Speaking-up for wild salmon
Preface. This little story is not an effort to beat a proverbial dead horse. It is not about good guys and bad guys. It is just about ordinary people being people, three decades ago.
I write this story now, so my sons might read it to me when I’m in a nursing home, mumbling about Clouser Minnows while being spoon-fed my morning oatmeal. I tell it so people will understand how slowly some fish management changes have been implemented. I tell it so, maybe, the dialogue regarding managing hatchery and wild salmon will be conducted with the benefit of understanding where we have come from and where we need to go. Hope you know what I mean, because it sounds pretty obscure.
I remember a career-threatening event that occurred in 1977. An article had been published in Salmon Trout Steelheader or some similar magazine – a expose’ about state and federal fish management agencies cutting-off natural spawning areas upstream from hatcheries. I think the article was principally addressing fish-passage barriers at hatcheries on Columbia River tributaries.
In Oregon, it was a traditional practice wherever practical, to build a barrier dam of some sort at the hatchery, preventing passage of adult salmon or steelhead. This was done because the hatcheries typically took water directly from the river, and water taken into the hatchery would carry disease organisms shed by salmon and steelhead that had spawned upriver from the hatchery.
I was fresh out of Oregon State University, working in a temporary position studying wild trout in the Willamette Valley; I got fired up reading the article. I now realize that my indignation became the object of great humor and entertainment for the experienced biologists who worked in the Research Division.
I fumed. They goaded me. “This is just wrong.” I sputtered. “Of course it’s wrong,” they incited. What data do we have to prove the benefit of blocking fish passage at hatcheries,” I asked, suspecting that fish management agencies relied as much on anecdote as on data. “You should ask them for the data,” my more experienced co-workers suggested, probably smirking behind my back. “Why don’t we treat the water and let fish spawn upriver anyway,” I asked the lunchroom audience. “Because it’s easier to block fish passage than install expensive water treatment equipment,” they replied, savoring the daily escalation in my devotion to this cause.
Properly gauging my level of angst over the wrongs being inflicted on wild salmon by these fish passage barriers, a savvy biologist made a simple suggestion. “Why don’t you write a memo, Jay,” he said, a look of innocence on his face. I jumped on it. I hand-scribed a scathing memo to the Chief of the Hatchery Division, handed it to our secretarial assistant, proofed her draft, signed the edited letter, and put it in the Main Office mail slot for the courier to deliver.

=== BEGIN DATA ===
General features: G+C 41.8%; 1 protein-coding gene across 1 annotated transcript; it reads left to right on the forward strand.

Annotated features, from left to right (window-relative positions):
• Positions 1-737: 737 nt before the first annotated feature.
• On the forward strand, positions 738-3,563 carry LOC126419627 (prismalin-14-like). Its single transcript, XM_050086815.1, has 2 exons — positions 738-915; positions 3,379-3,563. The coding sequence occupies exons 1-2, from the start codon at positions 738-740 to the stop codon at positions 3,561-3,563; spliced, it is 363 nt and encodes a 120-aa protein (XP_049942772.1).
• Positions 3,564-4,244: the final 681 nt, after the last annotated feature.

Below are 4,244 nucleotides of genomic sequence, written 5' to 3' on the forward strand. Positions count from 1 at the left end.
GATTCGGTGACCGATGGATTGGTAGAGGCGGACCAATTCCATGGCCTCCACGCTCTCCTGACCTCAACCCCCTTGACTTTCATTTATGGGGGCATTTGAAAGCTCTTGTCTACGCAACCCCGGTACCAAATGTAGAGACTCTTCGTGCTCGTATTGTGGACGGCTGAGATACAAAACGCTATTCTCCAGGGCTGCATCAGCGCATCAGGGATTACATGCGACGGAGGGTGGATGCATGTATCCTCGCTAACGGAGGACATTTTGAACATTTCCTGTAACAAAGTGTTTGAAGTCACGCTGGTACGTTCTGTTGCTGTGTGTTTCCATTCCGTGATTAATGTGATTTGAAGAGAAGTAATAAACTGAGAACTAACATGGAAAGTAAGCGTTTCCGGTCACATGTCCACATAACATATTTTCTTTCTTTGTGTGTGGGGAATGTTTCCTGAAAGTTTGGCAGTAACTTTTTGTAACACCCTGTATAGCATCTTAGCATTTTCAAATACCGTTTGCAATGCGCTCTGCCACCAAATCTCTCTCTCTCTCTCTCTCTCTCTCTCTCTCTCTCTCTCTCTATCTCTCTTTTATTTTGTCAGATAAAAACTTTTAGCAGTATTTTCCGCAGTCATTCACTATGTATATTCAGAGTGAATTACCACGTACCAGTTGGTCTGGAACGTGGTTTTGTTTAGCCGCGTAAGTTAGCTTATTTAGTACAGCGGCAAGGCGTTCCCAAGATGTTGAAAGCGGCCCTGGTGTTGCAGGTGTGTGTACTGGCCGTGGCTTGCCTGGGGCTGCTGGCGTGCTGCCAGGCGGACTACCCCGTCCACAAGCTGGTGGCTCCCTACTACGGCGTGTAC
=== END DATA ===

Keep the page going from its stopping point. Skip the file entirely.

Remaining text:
I asked the Hatchery Division Chief to list all the places where hatcheries blocked passage to natural spawning areas. I asked for data on disease incidence at hatcheries with and without such barriers. I enquired about treatment options for hatchery water. I lectured about how it was wrong to prejudicially favor hatchery production over natural production. I was righteous.
My elder peers smiled knowingly when I dropped my memo into the mail slot. They knew the system. I was providing entertainment.
I never received a response from the fellow who was in charge of the hatcheries.
The Research Division Chief called me into his office and very kindly explained that my buddies had been having fun at my expense, that his assistant should have known better than to let me send the memo, and that it (the memo) might have unintended consequences on my career, but probably wouldn’t cause me any real harm. He offered very sincerely to personally broker future issues within the agency chain-of-command, to see what he could do if I was concerned about other management issues, and suggested that I could probably have my hands full just keeping up with my research anyway and wouldn’t it be better to leave management matters to the managers.
Years later, I learned that the Hatchery Division Chief had raged when he received my memo. He was not happy to be challenged by someone within the agency on this issue. I also learned that he confused me with another research scientist as originator of the memo: he confused Jay Nicholas, a just-hired, seasonal worker, with Tom Nickelson, a permanent, Research Project Supervisor.
And what about fish passage above hatcheries today? Many of the fish racks have been dismantled, or are in the process of being torn down, or are being replaced with weirs that will allow selective upstream passage of naturally produced salmon or steelhead, confining hatchery fish below the natural spawning areas.
It took decades to implement these changes. Today, there are fish managers who still don’t want anadromous fish above a hatchery where they could spread disease to the hatchery fish. There are fish managers, also, who accurately recognize that hatcheries are disease factories that threaten wild fish populations.
The balancing act is different in 2010 than it was in 1977. I think that more people on the inside and on the outside of the management agencies realize that hatcheries should be managed cautiously, that great efforts should be made to sustain native wild Pacific salmon populations.
Yet the dilemma of managing hatcheries in a way that they do not harm our best wild fish populations continues.